Decentralized web — network architecture, participants and evolution
Foreword: Dear reader, please do not be fooled by the simplicity in explanation below — the implementation in the ongoing dWeb project is quite complex
1. Current participants
This article gives a high level overview of the network architecture of the decentralized web / dWeb project — in its current state and how it is evolving.
There are currently 2 types of participants in the decentralized network communication and both types are users. As users they initiate connections and ‘consume’ the service, like for ex. in the form of video and audio interaction.
These types are -
- outward only (OO) user — The connection is temporary / being on/off, and location is usually outside home — being at work, or mobile on the phone, or in a coffee shop, library. The main distinction of this type is — changing location and IP address.
- outward and inward (O&I) user — the connection is temporary / being on/off, and location is usually at home where the user can enable inward communication. In this case the location and IP address stay the same.
One common characteristics of the 2 types of users is mobility — that the same user may switch from O&I to OO and back when moving and changing location / IP address.
Another common characteristic of the 2 types of users is that the connection is temporary. The participation in the decentralized network is done only when the user’s laptop or phone is on and network connection is enabled. The participation in the decentralized network is off in the rest of the time.
2. Current connection cases
The following cases are assuming that both usr1 and 2 are online and internet connection is on.
The 2 kinds of arrows in the images: ‘<->’ and ‘->’/’<-’ indicate graphically the directions, respectively 2 directions (O&I) , or 1 direction (OO).
Taking advantage of user1(O&I) being 2 directional user2(OO) can call user1 at any time.
However user1 can not call directly the 1 directional user2.
User2 has to keep polling user1 — making periodic check calls to user1, to enable user1 to call user2.
This is the best case of the decentralized network communication as both users are 2 directional.
In this case user2 can call user1 at any time, and user1 can call user2 at any time.
This is the worst case of the decentralized network communication.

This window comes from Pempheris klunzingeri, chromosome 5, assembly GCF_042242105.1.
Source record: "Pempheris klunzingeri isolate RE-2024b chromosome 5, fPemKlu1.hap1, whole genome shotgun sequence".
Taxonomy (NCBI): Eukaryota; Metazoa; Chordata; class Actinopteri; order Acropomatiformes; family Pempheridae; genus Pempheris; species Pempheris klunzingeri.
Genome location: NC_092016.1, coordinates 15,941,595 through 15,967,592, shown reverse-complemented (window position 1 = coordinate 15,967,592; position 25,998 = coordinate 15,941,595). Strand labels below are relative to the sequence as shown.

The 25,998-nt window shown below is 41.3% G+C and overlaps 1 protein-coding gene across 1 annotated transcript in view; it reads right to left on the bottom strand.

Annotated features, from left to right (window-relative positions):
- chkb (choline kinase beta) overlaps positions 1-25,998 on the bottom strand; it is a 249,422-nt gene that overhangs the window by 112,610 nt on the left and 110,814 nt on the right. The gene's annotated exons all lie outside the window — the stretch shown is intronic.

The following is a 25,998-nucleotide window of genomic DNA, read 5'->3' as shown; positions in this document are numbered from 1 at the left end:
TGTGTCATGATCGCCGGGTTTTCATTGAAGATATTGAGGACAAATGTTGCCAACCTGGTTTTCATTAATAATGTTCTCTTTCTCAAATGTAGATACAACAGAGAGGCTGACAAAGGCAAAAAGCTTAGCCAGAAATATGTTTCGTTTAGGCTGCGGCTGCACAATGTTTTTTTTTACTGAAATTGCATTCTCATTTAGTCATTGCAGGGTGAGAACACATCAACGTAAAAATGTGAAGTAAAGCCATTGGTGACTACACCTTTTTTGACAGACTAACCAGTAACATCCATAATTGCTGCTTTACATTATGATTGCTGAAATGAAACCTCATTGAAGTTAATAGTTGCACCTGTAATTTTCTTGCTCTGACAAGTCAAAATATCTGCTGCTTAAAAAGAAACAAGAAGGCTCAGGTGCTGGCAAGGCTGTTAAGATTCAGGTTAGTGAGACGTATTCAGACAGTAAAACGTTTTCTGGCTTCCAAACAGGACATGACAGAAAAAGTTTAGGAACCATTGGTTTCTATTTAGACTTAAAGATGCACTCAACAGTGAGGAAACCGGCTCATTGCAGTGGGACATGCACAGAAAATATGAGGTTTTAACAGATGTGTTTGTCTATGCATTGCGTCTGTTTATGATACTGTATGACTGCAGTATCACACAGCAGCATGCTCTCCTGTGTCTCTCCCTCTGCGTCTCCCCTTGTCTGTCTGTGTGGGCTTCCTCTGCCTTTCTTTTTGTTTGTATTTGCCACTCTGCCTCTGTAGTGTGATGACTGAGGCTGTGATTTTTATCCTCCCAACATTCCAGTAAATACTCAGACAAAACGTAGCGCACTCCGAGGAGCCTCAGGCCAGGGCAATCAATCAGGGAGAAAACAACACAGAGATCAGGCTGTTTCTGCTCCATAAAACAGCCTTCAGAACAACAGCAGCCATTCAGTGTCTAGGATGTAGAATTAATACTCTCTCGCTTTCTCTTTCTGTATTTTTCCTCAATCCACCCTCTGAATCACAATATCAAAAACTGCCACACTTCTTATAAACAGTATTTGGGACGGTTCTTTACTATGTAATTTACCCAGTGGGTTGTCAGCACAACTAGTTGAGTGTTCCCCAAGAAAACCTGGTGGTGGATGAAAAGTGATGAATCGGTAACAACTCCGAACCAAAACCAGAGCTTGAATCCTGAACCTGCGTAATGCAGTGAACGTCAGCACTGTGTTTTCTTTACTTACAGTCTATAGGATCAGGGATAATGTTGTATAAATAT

Being one directional — outward only, user1 and user2 can not establish connection.
Unfortunately this is also the most common case for the 2 users.
The global internet use is based mostly on the currently dominant client-server model. In this model only the servers have 2 directional outward and inward communication and the number of servers is much smaller than number of clients.
Almost all users of the dWeb communication are clients.
3. Assisting outward only users — introducing a new participant
To assist in the most common case of users being 1 directional (OO) we are introducing a new 2 directional (O&I) participant — a bridge.
Its location is permanent — stays the same and it is always on and available, like for ex. with home internet connection. The main job it has is to be able to do forwarding of packets for multiple users.
The bridge offloads not only the user who owns of the bridge, but allows providing forwarding service for multiple other users.
The way to establish connection between 1 directional user1 and user2 is — user1 has to keep polling the 2 directional bridge1 to enable connection with user2 or other users, and user2 has to keep polling bridge1 to enable establishing of a connection.
There are incentives for the bridge nodes to operate in the form of crypto-coins payments for providing of services.
4. Decentralized Network architecture, comparing it with blockchain networks
In summary the evolved Decentralized Network architecture has a mixture of:
- OO and O&I participants
- temporary and permanent participants
- participants with fixed and changing location
- users (consumers) and bridges (network support nodes)
Just like with the blockchain technology, the dWeb project aims to create a network of nodes. With blockchains, creating and verifying blocks is a burden to carry all the time for a blockchain node and this burden becomes heavier with the time.
A successful blockchain network of nodes may have hundreds or sometimes thousands of nodes.
Unlike blockchain technology the nodes of the dWeb network do not create and verify blocks. A successful dWeb network may potentially reach millions of nodes.
5. Implementation of bridge nodes
Implementation of bridge nodes is under current development. We have 2 current choices:
- Pi bridge — on raspberry pi3 hardware, running minimal Linux OS. It does not only forwarding of data, but can potentially store messages received, run smart contracts, and host personal web sites
- Android bridge — on android phone, or tablet; usually older version/release, just sitting unused at home
Each of the 2 version are intended to be placed at the home of the dWeb bridge owner, connected to home’s WiFi and permanently powered on.
The same bridge program running on the full bridge, but built for x86 processors instead of pi3/android ARM processor, may be running on a cloud CPU. However cloud service is provided by a limited number of data-centers in few geographical locations.
While not as perfectly reliable as a cloud CPU instance a pi3 full bridge provides much larger geographical diversity.
In addition there is only one time hardware investment for the raspberry pi3 or android phone/tablet , compared with monthly recurring fee for use of a cloud CPU instance.
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